Faced with the Allied device, the Germans line up a well-prepared garrison (and alerted to a possible landing) of around 1,500 men, from 3 regiments of the 302nd Infantry Division. The cliffs in the region are abundantly covered by well-protected bunkers and machine-gun nests, and artillery units are available for support in the hinterland. The Luftwaffe was not to be outdone and lined up nearly 200 fighters (many of them formidable Fw190s) and 100 bombers in the area, guided by a local radar station.
The Jubilee plan provides for a landing on four beaches (from west to east: Green Beach, White Beach, Red Beach and Blue Beach), two of which (White and Red) face directly on Dieppe, where the tanks and the big forces. The initial attacks carried out around 4:45 am, concerned the flanks of this central area, in order to neutralize artillery positions. Bad luck, the raid on the Berneval battery was intercepted at sea by German fast patrol boats. As a result, the landing group was dispersed and had to face a German defense on alert. He cannot therefore neutralize the battery, which will cause some problems for the other landing forces. We find a relatively similar scenario in the sectors of Blue and Green Beach, a Canadian regiment being even annihilated on the shore (in Puys).
At 5.15 am, and despite these disturbing failures, the RAF and Royal Navy bombarded the coast before Canadian troops stormed the central sector. Due to the command’s inexperience in such operations, the infantry who were to support the advance of the armor found themselves on the beaches too soon, alone and with little support. The German machine guns then make a real massacre, and when the Churchill tanks finally reach the area they find themselves entangled in the pebbles, often unable to maneuver ... Supposed to dislodge the German defenders, they are assigned the mission of covering the infantry (initially supposed to cover them ..), and their crews will all be put out of action or taken prisoner by the enemy.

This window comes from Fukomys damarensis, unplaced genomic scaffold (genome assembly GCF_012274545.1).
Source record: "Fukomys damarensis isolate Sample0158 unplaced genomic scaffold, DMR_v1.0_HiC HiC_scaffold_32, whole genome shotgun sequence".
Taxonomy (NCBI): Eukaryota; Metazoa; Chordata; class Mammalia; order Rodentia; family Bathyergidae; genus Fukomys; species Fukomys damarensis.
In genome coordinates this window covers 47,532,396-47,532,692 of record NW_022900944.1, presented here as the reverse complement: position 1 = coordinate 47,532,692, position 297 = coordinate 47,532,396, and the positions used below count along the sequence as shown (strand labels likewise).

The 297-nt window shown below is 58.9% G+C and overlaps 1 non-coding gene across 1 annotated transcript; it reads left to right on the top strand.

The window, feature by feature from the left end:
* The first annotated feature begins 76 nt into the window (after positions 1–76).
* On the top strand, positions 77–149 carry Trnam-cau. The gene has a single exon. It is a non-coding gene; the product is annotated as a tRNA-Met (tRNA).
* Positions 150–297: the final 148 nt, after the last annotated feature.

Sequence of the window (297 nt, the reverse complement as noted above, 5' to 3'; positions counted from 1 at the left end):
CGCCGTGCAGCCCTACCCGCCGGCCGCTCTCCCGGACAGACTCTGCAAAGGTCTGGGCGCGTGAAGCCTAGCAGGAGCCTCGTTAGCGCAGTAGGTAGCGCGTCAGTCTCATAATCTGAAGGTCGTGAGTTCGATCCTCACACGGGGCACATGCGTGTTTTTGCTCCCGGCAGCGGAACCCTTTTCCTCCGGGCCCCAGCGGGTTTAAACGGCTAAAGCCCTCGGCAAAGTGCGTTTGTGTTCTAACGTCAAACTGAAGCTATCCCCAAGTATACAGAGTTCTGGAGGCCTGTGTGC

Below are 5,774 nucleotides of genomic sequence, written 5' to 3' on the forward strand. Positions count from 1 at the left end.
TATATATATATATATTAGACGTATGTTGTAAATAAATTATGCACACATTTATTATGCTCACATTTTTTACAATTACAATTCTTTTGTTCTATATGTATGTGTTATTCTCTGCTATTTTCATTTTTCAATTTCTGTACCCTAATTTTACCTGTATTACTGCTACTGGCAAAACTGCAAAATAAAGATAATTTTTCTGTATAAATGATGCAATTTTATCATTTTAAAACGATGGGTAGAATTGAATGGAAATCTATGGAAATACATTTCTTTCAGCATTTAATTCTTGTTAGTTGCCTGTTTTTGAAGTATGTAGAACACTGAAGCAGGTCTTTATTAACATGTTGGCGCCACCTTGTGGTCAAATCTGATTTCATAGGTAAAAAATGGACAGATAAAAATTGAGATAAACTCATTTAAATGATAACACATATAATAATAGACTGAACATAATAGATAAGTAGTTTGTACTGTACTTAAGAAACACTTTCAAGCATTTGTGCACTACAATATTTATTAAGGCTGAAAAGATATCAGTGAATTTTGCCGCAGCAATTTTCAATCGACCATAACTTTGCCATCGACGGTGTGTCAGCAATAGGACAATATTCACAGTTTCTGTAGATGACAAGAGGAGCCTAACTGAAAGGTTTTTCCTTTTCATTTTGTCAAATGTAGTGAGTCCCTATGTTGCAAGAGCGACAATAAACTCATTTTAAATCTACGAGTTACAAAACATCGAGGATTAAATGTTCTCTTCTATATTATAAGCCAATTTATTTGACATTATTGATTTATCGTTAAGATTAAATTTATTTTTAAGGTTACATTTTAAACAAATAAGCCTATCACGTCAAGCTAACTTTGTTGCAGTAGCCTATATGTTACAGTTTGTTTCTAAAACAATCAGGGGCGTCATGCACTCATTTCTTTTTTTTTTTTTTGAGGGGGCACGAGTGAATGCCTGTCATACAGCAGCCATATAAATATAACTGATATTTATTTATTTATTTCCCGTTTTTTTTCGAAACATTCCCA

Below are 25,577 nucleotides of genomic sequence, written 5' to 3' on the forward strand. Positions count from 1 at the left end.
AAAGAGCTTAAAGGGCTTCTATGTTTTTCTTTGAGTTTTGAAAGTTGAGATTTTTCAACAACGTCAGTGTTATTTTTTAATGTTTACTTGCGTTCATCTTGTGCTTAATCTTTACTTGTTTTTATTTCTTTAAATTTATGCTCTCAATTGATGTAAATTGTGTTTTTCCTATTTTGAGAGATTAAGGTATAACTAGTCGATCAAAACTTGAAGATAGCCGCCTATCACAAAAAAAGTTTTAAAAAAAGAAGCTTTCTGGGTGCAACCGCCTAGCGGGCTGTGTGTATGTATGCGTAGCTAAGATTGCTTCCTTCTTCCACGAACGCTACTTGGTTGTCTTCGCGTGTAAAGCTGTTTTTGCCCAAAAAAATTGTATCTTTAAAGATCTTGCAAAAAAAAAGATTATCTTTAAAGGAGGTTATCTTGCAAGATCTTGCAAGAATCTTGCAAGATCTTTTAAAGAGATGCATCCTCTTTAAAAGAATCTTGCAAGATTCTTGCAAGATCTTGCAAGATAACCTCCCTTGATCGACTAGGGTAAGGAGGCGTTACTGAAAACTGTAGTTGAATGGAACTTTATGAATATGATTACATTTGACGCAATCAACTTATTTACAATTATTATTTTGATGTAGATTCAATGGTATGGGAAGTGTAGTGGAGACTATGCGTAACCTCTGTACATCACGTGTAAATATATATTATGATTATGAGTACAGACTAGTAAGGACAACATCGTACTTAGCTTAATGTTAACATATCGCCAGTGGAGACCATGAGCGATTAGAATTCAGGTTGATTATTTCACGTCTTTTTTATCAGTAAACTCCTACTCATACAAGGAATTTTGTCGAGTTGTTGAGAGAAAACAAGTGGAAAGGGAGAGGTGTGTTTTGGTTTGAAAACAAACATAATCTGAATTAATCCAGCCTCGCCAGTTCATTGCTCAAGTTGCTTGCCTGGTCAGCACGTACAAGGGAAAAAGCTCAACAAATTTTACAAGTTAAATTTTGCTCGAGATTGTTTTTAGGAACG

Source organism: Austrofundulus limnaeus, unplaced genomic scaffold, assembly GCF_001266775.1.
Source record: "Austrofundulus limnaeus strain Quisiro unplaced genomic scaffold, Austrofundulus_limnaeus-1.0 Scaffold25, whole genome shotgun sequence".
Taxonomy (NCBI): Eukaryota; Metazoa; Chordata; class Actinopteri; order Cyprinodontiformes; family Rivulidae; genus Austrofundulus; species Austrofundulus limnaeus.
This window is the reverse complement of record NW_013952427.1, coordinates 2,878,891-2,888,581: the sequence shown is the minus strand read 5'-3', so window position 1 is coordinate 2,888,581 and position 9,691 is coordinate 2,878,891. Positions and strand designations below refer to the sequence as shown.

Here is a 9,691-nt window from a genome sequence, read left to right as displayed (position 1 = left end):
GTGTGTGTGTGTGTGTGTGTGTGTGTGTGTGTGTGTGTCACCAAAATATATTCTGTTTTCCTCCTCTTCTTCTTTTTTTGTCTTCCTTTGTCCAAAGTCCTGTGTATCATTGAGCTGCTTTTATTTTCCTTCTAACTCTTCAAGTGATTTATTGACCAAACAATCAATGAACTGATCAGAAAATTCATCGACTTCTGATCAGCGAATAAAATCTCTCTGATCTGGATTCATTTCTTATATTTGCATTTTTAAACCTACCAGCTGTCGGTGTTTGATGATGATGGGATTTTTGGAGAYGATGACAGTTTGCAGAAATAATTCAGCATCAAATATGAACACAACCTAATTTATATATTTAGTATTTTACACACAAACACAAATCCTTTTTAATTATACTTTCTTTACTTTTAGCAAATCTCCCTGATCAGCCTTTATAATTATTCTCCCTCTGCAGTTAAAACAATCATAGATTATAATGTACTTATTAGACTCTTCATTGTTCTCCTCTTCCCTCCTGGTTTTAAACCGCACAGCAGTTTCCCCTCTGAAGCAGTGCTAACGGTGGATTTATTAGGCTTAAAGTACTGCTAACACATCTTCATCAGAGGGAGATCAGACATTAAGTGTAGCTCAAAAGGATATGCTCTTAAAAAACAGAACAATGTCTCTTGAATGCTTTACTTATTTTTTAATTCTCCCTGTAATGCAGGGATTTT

In the air the Luftwaffe and the Flak (DCA) manage to cause significant losses to the RAF, which is therefore not able to offer all the support envisaged to the ground troops. Deceived by the smokescreens deployed by British destroyers and misinformed of the situation on the beaches, Roberts set out to land his reserve troops on the two main beaches. By the time he finally decides to re-embark (around 11:00 a.m.), nearly two-thirds of his forces will have been destroyed.
A failure with heavy lessons
In terms of losses, Jubilee was nothing but a bloody failure. Nearly 3,400 Canadian soldiers were killed, wounded or taken prisoner (German losses amounted to less than 600 men), an armored regiment was wiped out, the RAF lost 106 aircraft against 48 for the Luftwaffe. Despite the courage of the Canadian soldiers and commandos of various nationalities who took part in the operation, it proved impossible to dislodge the German defenses perfectly prepared for their mission.
However, this unflattering assessment should not obscure the invaluable lessons learned that day. It became evident that the success of combined operations would henceforth depend on several principles:
1: Acquire reliable and precise intelligence on the enemy device
2: Ensure absolute secrecy around the operation
3: Obtain air superiority above the target
4: Do not land directly in a port
5: Ensure optimal coordination of air, naval and land resources
6: Manage as close as possible to the situation on the beaches, the landing of forces
Rules that will be followed very rigorously in the preparation and execution of Operation Overlord.
- August 19, 1942, 4:50 a.m, Dieppe jubilee operation: Le Sacrifice des Canadiens by Philippe Chéron. 2004.
- The forgotten heroes: The untold story of the French Canadian soldiers of the Second World War by Pierre Vennat. 1997.
- Larousse from the Second World War by Claude Quétel. Larousse, 2007.